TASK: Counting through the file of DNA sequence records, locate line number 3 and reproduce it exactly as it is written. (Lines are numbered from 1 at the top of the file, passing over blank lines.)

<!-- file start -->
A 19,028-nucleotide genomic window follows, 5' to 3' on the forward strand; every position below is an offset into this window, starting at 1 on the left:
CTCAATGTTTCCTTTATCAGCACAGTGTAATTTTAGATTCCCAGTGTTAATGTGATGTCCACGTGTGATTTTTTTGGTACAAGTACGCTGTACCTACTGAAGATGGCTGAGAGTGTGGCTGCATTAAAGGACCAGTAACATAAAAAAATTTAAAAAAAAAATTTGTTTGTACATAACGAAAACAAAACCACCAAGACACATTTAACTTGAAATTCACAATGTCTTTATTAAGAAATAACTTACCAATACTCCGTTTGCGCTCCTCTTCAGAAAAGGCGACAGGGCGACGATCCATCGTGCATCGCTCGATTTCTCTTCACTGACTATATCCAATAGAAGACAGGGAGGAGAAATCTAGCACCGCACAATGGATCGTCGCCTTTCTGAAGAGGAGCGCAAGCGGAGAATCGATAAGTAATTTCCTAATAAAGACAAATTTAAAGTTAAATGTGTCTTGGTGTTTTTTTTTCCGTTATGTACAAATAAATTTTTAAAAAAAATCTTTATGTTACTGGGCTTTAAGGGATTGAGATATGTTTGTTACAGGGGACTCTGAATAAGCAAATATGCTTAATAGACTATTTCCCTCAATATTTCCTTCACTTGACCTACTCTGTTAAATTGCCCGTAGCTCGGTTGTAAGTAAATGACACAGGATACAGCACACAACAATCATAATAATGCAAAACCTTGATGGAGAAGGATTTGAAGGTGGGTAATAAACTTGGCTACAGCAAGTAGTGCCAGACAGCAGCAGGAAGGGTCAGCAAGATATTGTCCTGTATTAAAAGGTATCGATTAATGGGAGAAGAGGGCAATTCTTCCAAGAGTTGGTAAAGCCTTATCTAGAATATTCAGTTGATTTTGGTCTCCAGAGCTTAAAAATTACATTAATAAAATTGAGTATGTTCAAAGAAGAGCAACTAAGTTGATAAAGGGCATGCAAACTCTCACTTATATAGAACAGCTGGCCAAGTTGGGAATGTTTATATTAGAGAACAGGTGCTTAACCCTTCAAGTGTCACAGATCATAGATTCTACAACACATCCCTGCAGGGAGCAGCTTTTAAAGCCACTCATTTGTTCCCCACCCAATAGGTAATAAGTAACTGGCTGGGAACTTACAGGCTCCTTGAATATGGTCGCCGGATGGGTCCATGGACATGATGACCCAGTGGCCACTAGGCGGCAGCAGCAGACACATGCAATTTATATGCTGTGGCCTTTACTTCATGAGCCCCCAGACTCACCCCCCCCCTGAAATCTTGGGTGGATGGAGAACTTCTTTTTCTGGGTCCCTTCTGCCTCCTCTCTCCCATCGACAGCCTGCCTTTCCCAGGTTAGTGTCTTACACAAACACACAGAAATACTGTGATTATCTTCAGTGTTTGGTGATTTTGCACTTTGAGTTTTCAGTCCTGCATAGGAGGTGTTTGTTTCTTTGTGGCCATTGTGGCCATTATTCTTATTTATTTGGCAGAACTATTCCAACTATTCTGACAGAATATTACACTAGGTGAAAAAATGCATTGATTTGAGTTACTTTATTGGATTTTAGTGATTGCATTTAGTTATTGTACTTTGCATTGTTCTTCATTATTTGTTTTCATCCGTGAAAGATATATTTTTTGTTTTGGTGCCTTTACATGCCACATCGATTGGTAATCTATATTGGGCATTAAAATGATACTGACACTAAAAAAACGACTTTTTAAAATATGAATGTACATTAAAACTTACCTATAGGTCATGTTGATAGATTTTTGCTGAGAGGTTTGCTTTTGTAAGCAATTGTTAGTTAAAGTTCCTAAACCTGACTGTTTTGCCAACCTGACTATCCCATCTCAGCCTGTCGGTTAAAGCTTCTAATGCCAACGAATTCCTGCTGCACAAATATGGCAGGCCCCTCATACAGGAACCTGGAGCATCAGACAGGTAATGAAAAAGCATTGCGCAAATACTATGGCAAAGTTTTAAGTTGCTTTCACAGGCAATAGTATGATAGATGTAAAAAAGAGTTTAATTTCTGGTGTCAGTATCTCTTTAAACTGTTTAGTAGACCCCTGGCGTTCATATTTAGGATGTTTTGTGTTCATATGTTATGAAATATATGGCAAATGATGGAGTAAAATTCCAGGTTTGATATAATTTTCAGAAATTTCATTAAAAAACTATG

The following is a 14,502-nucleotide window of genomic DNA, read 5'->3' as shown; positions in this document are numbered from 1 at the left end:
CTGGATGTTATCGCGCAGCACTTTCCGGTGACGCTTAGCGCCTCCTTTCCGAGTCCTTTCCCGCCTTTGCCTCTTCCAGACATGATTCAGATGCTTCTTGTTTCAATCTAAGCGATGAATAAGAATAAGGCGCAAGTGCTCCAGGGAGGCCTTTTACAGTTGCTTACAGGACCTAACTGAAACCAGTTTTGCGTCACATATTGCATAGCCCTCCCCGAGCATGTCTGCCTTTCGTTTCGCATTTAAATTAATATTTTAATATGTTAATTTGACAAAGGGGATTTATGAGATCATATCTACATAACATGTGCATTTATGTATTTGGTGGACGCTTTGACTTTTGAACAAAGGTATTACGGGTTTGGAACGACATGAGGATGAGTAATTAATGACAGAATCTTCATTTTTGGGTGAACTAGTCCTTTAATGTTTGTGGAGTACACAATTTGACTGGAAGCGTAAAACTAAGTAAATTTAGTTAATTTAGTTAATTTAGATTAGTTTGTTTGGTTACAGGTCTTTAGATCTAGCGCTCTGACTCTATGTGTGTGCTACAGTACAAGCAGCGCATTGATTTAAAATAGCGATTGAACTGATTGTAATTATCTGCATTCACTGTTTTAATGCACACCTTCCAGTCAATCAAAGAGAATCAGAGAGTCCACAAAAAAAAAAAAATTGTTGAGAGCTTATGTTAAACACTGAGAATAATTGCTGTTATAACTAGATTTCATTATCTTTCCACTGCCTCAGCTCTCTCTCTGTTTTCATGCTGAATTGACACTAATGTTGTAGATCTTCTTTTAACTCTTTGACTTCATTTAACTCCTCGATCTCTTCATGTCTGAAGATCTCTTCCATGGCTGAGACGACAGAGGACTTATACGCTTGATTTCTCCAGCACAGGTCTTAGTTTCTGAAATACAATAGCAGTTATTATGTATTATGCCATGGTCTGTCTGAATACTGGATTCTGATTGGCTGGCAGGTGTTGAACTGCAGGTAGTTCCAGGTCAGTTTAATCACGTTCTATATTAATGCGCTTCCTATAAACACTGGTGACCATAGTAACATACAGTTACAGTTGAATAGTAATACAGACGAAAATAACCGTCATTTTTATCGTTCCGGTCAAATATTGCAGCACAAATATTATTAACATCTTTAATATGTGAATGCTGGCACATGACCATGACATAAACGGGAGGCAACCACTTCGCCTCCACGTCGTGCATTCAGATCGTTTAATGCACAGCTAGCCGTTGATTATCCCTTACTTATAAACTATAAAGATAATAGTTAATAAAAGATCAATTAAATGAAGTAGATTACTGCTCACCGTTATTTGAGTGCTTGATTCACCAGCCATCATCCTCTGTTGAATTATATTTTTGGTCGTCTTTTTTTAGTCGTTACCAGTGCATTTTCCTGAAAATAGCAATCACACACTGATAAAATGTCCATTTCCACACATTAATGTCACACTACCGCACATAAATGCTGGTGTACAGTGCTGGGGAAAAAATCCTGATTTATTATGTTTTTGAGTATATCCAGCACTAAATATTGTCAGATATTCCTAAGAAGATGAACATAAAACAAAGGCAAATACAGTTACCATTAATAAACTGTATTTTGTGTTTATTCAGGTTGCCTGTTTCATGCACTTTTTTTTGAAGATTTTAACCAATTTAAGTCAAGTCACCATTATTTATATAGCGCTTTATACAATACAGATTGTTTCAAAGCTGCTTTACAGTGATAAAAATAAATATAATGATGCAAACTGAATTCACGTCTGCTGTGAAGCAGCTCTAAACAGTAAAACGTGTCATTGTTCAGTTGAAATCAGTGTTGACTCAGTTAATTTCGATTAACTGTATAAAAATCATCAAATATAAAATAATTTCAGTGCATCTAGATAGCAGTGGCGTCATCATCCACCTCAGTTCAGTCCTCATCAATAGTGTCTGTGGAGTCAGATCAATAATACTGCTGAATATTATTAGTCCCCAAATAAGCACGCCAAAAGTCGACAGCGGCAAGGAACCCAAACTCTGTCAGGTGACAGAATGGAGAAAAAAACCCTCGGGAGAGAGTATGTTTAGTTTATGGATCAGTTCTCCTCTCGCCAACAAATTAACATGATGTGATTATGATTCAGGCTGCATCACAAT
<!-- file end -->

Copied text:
The following is a 14,502-nucleotide window of genomic DNA, read 5'->3' as shown; positions in this document are numbered from 1 at the left end: